Publisher: Union Square Press (An Imprint of Sterling Publishing Co. Inc)
ISBN: 13:978-1-4027-5697-9:10: 1-4027-5697-6
Anyone who enjoys reading history, particularly that of modern China, should read Yuan-Tsung Chen’s Return To The Middle Kingdom: One Family, Three Revolutionaries, and the Birth of Modern China.
Chen was born in Shanghai, China, raised in a middle-class family and was educated mainly in American missionary schools. She worked most of the time in Beijing’s Film Publishing House as an editor and translator before migrating to the USA in 1972. Yuan-Tsung met her husband Jack in the early 1950s and married him in 1958.
Return To The Middle Kingdom: One Family, Three Revolutionaries, and the Birth of Modern China is a family saga focusing on three generations of her late husband Jack Chen’s family that are dexterously interwoven with the history of modern China.
The account begins with Jack’s grandfather, Ah Chen, who, although was a poor uneducated and illiterate peasant, was known to the family as a revolutionary soldier who participated in the Taiping Rebellion of 1850-1864. After the defeat of the Taiping Rebellion, Ah Chen emigrated in the 1870s Trinidad. It was here where the other two members of our narrative, Eugene Chen, eldest son of Ah Chen and Jack Chen, husband of Yuan-Tsung were born.
As the narrative unfolds we learn how Eugene worked closely with Sun Yatsen, who led the 1911 Revolution overthrowing China’s last dynasty. We also discover how he played a very important role in creating the People’s Republic of China. As for Yuan-Tsung’s husband Jack, he was a journalist and artist and was instrumental in portraying and explaining the Chinese Marxist revolution to the outside world. In fact, as the author recounts, Jack countered Chiang-Kaishek’s propaganda in the world media and aided Mao Zedong and his principal associate, Zhou Enlai (Prime Minister between 1949-1976) to defeat Chiang-Kaishek.
It is fascinating to read some of the accomplishments of these three members of the Chen family. For example, Eugene was a successful lawyer in Trinidad and when he returned to China he became its first foreign minister and played a decisive role in repossessing land from the colonial powers- land that was ceded to Britain after the Opium War of the early 1840s. As mentioned in the introduction, “the two strips of land Eugene reclaimed were a great symbol of liberation for people, not only in colonized China but elsewhere in colonized Asia.”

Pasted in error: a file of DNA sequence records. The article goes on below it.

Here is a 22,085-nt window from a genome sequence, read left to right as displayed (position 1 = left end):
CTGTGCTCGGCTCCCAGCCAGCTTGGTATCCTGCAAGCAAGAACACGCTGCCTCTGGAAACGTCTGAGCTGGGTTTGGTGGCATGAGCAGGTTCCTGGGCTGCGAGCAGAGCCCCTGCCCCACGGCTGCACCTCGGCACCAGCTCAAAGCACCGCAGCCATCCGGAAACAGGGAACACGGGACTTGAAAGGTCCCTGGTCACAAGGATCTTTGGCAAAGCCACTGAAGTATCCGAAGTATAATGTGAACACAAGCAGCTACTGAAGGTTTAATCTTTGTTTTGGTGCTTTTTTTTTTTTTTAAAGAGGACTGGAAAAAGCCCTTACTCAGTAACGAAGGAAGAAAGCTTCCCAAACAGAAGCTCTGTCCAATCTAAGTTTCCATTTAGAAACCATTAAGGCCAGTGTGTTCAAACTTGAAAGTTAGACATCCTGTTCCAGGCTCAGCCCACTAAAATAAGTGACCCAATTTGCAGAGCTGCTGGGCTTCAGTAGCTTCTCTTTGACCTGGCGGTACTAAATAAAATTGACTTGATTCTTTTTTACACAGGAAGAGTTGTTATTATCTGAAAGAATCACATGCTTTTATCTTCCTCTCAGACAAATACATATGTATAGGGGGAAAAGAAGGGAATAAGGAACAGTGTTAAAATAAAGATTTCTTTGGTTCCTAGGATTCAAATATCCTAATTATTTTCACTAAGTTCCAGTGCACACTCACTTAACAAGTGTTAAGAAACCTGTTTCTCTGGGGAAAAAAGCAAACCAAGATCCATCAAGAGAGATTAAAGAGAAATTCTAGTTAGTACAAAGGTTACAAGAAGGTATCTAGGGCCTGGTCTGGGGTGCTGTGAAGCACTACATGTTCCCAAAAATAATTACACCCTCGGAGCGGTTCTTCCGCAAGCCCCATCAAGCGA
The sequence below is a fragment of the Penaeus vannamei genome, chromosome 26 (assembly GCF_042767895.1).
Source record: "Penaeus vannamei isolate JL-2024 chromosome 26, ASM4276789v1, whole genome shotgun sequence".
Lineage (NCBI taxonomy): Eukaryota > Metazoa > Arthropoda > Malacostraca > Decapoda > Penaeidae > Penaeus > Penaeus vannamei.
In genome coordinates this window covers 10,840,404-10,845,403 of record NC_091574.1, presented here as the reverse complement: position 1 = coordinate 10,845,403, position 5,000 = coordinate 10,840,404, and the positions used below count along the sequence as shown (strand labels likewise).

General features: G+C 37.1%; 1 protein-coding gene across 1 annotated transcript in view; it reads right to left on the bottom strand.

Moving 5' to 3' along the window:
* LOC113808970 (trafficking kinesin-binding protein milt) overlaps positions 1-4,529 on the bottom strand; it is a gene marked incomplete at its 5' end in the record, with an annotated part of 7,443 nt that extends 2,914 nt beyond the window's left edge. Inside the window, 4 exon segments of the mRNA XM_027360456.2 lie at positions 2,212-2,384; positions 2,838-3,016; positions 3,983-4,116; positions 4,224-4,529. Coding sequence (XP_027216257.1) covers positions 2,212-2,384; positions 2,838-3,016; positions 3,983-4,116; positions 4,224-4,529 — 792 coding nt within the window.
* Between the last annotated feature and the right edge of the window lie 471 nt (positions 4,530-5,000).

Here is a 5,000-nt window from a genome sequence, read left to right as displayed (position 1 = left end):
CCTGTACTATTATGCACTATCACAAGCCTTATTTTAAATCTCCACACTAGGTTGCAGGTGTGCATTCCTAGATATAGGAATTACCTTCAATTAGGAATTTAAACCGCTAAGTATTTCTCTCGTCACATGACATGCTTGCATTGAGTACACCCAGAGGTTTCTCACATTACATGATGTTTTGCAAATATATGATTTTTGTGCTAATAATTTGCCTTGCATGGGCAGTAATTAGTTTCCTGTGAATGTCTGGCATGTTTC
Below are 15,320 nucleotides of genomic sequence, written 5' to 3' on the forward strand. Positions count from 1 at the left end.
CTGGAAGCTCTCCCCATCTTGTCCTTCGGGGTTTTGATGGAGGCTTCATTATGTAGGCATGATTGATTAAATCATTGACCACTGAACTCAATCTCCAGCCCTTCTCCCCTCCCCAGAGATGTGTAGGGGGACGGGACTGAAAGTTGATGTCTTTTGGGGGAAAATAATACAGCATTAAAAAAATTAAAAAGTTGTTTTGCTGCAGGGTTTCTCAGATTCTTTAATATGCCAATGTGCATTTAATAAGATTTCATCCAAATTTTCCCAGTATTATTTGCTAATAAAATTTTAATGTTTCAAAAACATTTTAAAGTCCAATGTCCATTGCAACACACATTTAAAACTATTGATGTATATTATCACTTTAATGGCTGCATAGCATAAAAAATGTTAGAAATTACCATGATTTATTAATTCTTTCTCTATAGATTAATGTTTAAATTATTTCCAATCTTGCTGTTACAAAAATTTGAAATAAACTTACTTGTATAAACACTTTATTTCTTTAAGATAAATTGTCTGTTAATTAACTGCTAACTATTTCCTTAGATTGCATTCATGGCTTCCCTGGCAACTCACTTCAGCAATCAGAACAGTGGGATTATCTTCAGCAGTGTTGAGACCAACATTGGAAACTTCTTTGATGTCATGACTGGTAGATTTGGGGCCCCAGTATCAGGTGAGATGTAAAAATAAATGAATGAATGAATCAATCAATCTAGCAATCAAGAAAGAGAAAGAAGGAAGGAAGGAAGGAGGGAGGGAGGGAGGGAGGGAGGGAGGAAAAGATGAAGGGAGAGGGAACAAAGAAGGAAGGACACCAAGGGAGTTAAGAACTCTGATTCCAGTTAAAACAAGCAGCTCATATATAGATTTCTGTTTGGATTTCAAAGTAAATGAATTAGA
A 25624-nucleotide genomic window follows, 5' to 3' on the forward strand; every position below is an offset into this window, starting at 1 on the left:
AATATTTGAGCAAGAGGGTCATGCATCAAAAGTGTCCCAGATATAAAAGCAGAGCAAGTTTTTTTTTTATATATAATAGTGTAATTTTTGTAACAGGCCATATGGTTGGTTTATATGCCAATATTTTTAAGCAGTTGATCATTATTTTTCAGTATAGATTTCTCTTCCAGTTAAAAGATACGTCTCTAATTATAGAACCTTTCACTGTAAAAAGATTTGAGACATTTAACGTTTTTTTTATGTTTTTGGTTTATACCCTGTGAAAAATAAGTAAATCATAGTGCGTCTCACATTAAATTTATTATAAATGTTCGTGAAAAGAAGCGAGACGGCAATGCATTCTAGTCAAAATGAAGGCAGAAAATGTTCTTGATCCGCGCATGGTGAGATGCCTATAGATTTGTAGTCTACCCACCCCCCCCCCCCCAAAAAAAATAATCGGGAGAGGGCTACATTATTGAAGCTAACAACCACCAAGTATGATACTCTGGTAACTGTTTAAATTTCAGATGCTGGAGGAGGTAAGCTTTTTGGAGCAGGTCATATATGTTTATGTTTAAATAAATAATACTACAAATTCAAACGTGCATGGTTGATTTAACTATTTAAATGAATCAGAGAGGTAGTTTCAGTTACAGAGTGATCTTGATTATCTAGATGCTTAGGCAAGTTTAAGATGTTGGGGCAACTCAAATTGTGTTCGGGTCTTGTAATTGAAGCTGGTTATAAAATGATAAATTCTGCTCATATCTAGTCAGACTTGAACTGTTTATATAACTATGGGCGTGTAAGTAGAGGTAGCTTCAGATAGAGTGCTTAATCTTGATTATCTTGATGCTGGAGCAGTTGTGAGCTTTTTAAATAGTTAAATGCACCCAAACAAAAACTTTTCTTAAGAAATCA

As for Jack, he likewise returned to China and led quite an interesting and daunting life during the time of the Cultural Revolution where he was constantly interrogated and watched by the Red Guards under the direction of Mao Zedong. Jack worked as an expert in the Foreign Languages Bureau in English language matters, and became a prime target in the bureau for a multitude of reasons. It should be noted that Jack spoke little Chinese and was dependent on his wife Yuan-Tsung to often assist him in his plans to fight back.
The true value of this book is in its historical detail, although at times, I did feel that the author over-wrote and got carried away. Nonetheless, there is little doubt that Chen has done a tidy bit of research that enabled her to effectively piece together a most exceptional family saga. She has done a impressive job of chronicling the struggles of all three members of the Chen family, their fears and desires as they endured their ordeals.
Scenes come alive as Chen describes how China suffered under foreign domination as well as the Cultural Revolution and demonstrating how it affected members of her family. In addition, due to the personal witnessing and experiences by members of the Chen family of many of the important events that transpired in China during the different eras in its history, historians may be able to garner some new tidbits concerning the birth of modern China.
An added very helpful feature that is included at the beginning of the book is a list and brief description of the many characters mentioned in the saga. Also included is a timeline of events from 1830 to 1995, the year Jack Chen died.
To read Norm's interesting interview with Yuan-Tsung Chen CLICK HERE
The above review was contributed by: The Publisher & Editor of Bookpleasures.com, Norm Goldman, B.A. LL.L, Retired Title Attorney: Norm is also a travel writer and together with his artist wife, Lily, the couple meld Norm's words with Lily's art. To check out their travel site click on Sketchandtravel.comClick here to view Norm’s Reviews & Interviews.
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